STEPPING OVER CARL ANDRE’S work, visitors to last year’s Minimalism survey at the Museum of Contemporary Art, Los Angeles, soon came across three helpings of art porn. First was a projection of slides taken in 1966 by Dan Graham for his seminal Homes for America; then there was Mel Bochner’s 36 Photographs and 12 Diagrams of the same year; and, finally, there were installation shots of Robert Grosvenor’s 1968 Haags Gemeentemuseum show. Graham used photography to document minimal forms and serial arrangements in suburbia, and Bochner employed the camera to fix any one arrangement of a constantly changing sequence of wooden blocks. Grosvenor, by contrast, used the camera simply to document his work. He was an old-school sculptor, building large structures that intruded on the viewer’s space. The Dutch installation shots were not really his in the way that Graham’s and Bochner’s contributions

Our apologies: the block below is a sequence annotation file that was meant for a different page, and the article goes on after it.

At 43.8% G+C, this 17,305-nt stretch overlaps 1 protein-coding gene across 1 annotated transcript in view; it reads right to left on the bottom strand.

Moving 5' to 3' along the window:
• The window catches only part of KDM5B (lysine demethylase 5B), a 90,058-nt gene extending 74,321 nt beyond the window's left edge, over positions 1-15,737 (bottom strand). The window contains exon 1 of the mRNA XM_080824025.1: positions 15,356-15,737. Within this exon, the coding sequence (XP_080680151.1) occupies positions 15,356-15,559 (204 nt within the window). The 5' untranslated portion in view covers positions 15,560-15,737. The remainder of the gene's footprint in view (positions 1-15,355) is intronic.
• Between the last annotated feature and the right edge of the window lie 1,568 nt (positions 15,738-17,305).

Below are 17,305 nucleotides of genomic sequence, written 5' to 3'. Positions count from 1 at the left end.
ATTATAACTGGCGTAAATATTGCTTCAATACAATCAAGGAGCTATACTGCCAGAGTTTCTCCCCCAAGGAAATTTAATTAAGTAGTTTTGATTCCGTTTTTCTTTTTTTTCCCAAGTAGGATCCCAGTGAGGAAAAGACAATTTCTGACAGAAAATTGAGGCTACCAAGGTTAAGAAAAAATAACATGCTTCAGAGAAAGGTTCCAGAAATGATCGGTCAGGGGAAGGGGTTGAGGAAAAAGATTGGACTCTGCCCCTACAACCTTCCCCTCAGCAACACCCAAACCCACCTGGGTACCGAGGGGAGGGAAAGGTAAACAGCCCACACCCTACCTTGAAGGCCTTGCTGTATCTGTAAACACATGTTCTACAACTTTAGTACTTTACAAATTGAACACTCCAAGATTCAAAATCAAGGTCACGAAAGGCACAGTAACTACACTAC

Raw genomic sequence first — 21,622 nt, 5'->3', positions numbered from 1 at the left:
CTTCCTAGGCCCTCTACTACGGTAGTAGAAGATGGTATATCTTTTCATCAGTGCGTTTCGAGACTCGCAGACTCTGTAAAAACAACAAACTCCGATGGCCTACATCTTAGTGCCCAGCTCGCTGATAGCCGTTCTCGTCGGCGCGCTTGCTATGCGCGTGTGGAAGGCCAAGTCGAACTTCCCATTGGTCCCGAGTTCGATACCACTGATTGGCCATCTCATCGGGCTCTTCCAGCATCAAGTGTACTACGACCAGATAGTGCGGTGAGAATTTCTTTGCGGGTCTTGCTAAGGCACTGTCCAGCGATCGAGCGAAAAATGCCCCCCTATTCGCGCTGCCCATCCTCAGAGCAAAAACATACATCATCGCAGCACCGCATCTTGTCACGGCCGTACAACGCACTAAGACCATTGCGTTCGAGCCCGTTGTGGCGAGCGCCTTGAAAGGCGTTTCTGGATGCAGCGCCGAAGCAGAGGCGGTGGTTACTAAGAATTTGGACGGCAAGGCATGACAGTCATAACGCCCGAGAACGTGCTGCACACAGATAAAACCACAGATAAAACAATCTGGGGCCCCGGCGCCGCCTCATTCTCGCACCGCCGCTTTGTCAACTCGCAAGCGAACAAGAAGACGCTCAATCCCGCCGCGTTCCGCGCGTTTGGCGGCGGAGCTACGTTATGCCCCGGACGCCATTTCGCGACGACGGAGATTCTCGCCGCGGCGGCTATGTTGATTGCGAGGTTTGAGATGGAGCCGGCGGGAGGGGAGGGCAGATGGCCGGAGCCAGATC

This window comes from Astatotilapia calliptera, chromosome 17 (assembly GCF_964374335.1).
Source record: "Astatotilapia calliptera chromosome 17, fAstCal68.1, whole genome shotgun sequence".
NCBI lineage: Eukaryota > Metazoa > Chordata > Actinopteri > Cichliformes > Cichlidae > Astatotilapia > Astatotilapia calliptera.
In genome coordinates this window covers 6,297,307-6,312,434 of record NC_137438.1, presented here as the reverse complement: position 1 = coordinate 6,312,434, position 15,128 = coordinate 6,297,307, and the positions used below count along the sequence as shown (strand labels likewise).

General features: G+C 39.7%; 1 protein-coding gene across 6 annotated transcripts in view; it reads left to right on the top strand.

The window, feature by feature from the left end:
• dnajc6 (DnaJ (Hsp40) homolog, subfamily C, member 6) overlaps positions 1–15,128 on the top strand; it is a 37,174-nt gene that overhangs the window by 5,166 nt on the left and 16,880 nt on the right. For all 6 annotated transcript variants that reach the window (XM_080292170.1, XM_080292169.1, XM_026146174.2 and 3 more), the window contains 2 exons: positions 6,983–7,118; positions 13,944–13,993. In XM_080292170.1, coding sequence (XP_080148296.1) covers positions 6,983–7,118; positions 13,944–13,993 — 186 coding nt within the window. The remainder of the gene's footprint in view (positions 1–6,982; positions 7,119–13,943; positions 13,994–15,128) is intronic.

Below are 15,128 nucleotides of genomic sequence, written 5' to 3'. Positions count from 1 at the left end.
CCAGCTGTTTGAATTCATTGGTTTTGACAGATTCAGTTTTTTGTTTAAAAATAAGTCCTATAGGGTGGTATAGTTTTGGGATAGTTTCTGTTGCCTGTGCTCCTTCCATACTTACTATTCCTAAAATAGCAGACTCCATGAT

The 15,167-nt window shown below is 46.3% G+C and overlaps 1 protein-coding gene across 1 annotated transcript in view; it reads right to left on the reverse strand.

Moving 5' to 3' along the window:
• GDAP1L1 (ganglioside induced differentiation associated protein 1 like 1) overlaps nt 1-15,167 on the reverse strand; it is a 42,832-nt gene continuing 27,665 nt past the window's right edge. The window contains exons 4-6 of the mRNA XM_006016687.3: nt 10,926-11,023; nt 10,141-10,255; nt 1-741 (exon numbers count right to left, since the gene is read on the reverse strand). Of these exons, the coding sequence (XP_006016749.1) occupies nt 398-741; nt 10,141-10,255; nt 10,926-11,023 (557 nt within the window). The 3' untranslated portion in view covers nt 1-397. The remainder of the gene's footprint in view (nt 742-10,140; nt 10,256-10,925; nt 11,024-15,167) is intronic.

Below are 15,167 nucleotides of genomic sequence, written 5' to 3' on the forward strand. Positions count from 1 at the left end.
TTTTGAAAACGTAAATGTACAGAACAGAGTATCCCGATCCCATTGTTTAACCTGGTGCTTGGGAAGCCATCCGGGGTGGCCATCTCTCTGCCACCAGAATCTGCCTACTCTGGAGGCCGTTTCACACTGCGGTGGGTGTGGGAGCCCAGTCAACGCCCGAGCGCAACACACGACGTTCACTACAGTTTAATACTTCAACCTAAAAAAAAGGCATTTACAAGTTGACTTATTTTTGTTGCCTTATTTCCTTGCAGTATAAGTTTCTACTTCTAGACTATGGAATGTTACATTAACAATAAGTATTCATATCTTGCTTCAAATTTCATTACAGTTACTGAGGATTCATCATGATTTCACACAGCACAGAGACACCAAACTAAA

to keep reading

Artforum print subscribers have full access to this article. If you are a subscriber, sign in below.

Not registered for Register here.

SUBSCRIBE NOW for only $50 a year—65% off the newsstand price—and get the print magazine plus full online access to this issue and our archive.*

Order the PRINT EDITION of the February 2005 issue for $17 or the ONLINE EDITION for $5.99.

* This rate applies to U.S. domestic subscriptions.